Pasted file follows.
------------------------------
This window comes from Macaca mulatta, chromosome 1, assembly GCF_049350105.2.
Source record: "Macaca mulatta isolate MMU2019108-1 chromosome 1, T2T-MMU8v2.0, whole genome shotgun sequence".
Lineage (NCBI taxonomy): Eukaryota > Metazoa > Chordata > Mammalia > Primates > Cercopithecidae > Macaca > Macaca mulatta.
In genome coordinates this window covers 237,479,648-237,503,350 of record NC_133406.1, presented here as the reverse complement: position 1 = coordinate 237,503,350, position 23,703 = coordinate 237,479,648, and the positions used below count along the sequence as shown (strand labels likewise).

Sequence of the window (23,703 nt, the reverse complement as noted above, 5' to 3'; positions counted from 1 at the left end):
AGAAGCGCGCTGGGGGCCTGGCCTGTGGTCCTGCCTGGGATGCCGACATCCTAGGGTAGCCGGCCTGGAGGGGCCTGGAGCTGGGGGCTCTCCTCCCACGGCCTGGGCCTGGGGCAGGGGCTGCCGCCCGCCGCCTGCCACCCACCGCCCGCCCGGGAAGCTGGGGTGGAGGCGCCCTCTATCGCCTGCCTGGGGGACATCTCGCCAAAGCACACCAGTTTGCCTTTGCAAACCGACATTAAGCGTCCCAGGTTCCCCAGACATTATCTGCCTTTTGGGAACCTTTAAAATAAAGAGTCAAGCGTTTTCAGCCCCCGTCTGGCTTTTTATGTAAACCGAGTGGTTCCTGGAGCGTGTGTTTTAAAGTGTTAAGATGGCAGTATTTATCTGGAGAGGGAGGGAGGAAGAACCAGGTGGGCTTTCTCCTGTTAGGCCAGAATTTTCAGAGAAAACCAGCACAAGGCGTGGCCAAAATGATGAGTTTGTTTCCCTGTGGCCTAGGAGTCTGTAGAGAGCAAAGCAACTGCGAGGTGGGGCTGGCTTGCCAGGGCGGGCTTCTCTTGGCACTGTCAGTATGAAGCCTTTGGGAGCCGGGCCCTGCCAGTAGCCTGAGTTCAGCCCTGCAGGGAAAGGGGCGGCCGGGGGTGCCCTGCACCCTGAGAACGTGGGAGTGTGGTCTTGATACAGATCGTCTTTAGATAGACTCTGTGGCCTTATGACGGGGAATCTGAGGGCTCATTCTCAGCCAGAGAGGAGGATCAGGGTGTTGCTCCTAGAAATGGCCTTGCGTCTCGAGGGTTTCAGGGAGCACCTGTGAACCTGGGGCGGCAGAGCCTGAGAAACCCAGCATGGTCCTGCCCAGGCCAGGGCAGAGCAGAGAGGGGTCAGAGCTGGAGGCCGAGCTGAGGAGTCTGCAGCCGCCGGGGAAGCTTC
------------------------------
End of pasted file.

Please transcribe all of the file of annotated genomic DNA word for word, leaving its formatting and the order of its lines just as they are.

This window comes from Macaca mulatta, chromosome 1, assembly GCF_049350105.2.
Source record: "Macaca mulatta isolate MMU2019108-1 chromosome 1, T2T-MMU8v2.0, whole genome shotgun sequence".
Lineage (NCBI taxonomy): Eukaryota > Metazoa > Chordata > Mammalia > Primates > Cercopithecidae > Macaca > Macaca mulatta.
In genome coordinates this window covers 237,479,648-237,503,350 of record NC_133406.1, presented here as the reverse complement: position 1 = coordinate 237,503,350, position 23,703 = coordinate 237,479,648, and the positions used below count along the sequence as shown (strand labels likewise).

Sequence of the window (23,703 nt, the reverse complement as noted above, 5' to 3'; positions counted from 1 at the left end):
AGAAGCGCGCTGGGGGCCTGGCCTGTGGTCCTGCCTGGGATGCCGACATCCTAGGGTAGCCGGCCTGGAGGGGCCTGGAGCTGGGGGCTCTCCTCCCACGGCCTGGGCCTGGGGCAGGGGCTGCCGCCCGCCGCCTGCCACCCACCGCCCGCCCGGGAAGCTGGGGTGGAGGCGCCCTCTATCGCCTGCCTGGGGGACATCTCGCCAAAGCACACCAGTTTGCCTTTGCAAACCGACATTAAGCGTCCCAGGTTCCCCAGACATTATCTGCCTTTTGGGAACCTTTAAAATAAAGAGTCAAGCGTTTTCAGCCCCCGTCTGGCTTTTTATGTAAACCGAGTGGTTCCTGGAGCGTGTGTTTTAAAGTGTTAAGATGGCAGTATTTATCTGGAGAGGGAGGGAGGAAGAACCAGGTGGGCTTTCTCCTGTTAGGCCAGAATTTTCAGAGAAAACCAGCACAAGGCGTGGCCAAAATGATGAGTTTGTTTCCCTGTGGCCTAGGAGTCTGTAGAGAGCAAAGCAACTGCGAGGTGGGGCTGGCTTGCCAGGGCGGGCTTCTCTTGGCACTGTCAGTATGAAGCCTTTGGGAGCCGGGCCCTGCCAGTAGCCTGAGTTCAGCCCTGCAGGGAAAGGGGCGGCCGGGGGTGCCCTGCACCCTGAGAACGTGGGAGTGTGGTCTTGATACAGATCGTCTTTAGATAGACTCTGTGGCCTTATGACGGGGAATCTGAGGGCTCATTCTCAGCCAGAGAGGAGGATCAGGGTGTTGCTCCTAGAAATGGCCTTGCGTCTCGAGGGTTTCAGGGAGCACCTGTGAACCTGGGGCGGCAGAGCCTGAGAAACCCAGCATGGTCCTGCCCAGGCCAGGGCAGAGCAGAGAGGGGTCAGAGCTGGAGGCCGAGCTGAGGAGTCTGCAGCCGCCGGGGAAGCTTC